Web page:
With more than 30 film festivals happening this past October worldwide, why would one want to attend the Cork Film Festival in Ireland? One reason is that it’s held in Ireland, a land of down to earth friendly folk, great conversationalists, and some of the best beer and whiskey in the world. The other reason this festival deserves note is that it provides audiences with eight chock-full days of high quality shorts, documentaries, and features. For filmmakers young and old, the festival prides itself on showcasing international and Irish shorts with prizes valued up to 25,000 Irish pounds(about US $27,500). The Festival, now in it’s 45th year, is exceptionally well-run and well-loved by the local audiences who fill the venue theaters with openness to and non-Hollywoodesque enthusiasm.
The festival, in the words of Festival Director Mick Hannigan, is “very much an audience festival…not just about screening, it’s about networking, and meeting people, and having a nice time. Primarily a cultural event but also a social event.” With its focus on shorts, the festival provides a vehicle for unusual, cutting edge, and definitely non-traditional films. Our favorite short (and the audience’s as well), was “Who’s My Favourite Girl” by Scottish filmmaker Adrian J. McDowell. In a mere 15 minutes the film provides us with a touching, amusing look at a young boy’s transition into puberty, his awkward sexuality, his first special kiss with a female other than his mum, and all while highlighting the most catching phrase of the festival: “I’ll always love my Mommy cause she kept me in her tummy.” Wow.
The number of excellent short films presented at the festival defy the space available to describe. To make it “short,” let’s just say the Cork Festival audiences feasted on a fine array of appetizing films. These ranged from the whimsical (England’s Simon Ellis’ “The Fiver Thing,” a romp into the world of two friends with no money), to the serious (Australia’s Philip Crawford and Matthew Preistly’s film “Hurt,” made by 250 young people whose faces are marked by the lines of their experiences). The films were both heart-warming (The Irish Best Short winner was Ian Power’s “Buskers,” a story of the evolving relationship between two street musicians competing for the same spot) and surrealistically thought-provoking (American Mike Mills’ short, “The Architecture of Reassurance,” a young girl’s search for security in a planned community), from freaky (Germany’s Andreas Hykade animated romp into the bizarre world of sexual desire, “The Ring of Fire”) to touching (France’s award winner, Frederic Pelle’s film, “Pieces of My Wife,” a sad journey of one man’s grief).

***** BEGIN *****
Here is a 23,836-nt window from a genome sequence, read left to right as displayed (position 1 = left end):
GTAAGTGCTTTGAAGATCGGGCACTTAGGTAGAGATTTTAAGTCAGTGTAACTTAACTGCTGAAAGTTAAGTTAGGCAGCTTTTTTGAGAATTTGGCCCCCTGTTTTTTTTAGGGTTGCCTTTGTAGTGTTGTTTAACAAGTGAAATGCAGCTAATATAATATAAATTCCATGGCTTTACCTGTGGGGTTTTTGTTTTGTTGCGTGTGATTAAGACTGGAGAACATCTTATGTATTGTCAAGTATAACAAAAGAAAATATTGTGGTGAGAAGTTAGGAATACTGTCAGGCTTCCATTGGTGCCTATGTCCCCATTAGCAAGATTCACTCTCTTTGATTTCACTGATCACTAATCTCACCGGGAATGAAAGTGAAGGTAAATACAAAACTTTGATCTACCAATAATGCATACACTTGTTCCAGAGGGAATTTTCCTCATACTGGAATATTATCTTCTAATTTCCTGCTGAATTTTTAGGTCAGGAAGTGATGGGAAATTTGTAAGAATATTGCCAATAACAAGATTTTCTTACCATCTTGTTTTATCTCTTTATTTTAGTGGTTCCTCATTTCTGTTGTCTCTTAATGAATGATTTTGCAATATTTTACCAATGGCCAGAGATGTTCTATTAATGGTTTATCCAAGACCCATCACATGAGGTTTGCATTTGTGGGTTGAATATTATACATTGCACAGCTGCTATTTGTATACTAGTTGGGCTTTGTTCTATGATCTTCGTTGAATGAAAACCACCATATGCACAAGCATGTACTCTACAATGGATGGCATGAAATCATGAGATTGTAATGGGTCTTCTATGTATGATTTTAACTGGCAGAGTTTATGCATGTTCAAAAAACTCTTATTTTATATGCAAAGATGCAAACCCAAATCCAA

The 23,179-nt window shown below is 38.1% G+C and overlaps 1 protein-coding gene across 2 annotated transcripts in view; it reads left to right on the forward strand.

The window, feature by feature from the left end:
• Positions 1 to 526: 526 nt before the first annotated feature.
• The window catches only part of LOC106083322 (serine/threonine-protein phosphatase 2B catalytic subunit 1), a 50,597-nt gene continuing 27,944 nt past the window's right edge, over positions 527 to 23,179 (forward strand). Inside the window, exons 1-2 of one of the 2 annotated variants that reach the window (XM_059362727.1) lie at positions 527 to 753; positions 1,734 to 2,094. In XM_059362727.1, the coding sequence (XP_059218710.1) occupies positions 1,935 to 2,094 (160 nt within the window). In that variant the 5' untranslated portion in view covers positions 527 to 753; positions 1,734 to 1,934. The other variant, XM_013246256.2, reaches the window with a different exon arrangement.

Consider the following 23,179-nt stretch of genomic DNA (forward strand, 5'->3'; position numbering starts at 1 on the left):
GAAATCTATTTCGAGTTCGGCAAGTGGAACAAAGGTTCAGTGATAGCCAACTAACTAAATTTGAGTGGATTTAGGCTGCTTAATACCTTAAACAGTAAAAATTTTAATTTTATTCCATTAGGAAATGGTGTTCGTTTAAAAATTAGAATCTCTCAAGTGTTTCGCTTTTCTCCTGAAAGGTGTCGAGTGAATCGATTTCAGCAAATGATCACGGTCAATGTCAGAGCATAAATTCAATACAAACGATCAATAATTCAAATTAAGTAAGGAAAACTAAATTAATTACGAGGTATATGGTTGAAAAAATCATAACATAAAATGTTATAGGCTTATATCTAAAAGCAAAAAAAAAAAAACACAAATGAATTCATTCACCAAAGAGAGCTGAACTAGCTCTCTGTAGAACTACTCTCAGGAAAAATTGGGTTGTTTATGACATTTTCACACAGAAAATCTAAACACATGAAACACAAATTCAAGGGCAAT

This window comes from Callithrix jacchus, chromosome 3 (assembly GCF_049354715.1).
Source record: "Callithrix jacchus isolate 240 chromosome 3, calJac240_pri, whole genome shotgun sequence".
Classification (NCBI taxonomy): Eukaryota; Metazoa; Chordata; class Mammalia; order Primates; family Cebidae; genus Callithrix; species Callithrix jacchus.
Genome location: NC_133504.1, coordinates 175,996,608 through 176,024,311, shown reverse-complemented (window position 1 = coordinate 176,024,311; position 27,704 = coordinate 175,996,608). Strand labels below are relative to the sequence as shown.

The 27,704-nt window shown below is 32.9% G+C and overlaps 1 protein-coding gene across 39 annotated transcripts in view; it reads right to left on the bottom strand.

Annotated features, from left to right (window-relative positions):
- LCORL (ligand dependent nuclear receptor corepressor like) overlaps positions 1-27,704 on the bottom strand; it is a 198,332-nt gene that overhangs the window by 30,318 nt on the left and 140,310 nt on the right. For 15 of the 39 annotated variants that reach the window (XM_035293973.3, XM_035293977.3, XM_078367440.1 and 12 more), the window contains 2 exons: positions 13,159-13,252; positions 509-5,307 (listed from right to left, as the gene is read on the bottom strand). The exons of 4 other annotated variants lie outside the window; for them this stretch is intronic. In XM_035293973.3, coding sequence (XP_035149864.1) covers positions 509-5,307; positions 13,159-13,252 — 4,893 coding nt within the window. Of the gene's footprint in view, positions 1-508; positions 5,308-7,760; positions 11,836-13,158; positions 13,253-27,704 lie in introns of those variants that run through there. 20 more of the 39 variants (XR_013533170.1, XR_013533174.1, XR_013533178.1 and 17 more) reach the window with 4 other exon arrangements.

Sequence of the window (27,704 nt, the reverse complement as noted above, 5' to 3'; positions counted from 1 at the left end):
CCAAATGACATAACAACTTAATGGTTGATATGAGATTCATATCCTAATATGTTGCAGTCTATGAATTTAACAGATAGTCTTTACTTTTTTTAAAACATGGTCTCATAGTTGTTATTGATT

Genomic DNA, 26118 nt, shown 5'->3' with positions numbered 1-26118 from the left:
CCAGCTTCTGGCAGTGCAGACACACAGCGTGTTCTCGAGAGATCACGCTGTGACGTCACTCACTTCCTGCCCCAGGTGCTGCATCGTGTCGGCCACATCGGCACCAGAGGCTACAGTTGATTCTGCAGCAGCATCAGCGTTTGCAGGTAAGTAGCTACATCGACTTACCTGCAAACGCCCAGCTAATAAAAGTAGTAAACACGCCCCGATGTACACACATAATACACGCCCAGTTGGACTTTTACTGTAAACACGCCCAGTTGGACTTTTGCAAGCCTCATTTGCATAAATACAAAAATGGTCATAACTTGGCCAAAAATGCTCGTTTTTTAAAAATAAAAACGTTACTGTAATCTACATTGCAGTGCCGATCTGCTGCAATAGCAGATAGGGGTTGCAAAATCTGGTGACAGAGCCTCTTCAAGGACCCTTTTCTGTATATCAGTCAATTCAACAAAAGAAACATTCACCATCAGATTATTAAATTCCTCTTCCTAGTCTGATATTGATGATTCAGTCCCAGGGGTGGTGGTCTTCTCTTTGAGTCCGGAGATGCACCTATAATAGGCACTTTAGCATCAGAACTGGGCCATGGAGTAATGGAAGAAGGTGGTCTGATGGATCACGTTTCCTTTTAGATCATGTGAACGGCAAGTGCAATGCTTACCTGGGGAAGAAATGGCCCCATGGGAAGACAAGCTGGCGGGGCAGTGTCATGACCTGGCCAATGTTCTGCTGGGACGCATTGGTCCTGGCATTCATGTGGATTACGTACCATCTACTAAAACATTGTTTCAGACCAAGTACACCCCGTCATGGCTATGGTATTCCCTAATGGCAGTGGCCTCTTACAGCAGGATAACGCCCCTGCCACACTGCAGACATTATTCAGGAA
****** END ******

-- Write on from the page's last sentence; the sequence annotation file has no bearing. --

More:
There were a few shorts that fell, well, short. For example, “Hong Kong” Gerard Holthuis’ drawn-out film about the closing of Hong Kong’s inner city airport made us yearn to cut and edit. There were over 100 shorts presented with more than half made in Ireland and as a whole, most in the good to excellent range.
In addition to a respectable number of documentaries, the Festival opened with the Irish Premier of Gerry Stembridge’s “About Adam,” a romantic comedy set in Dublin, and closed with “The House of Mirth,” Terence Davies’ version of the story by Edith Wharton, which involves New York Society at the turn of the century and stars Gillian Anderson in a role that she acted admirably in and one that took her far beyond that of Agent Scully.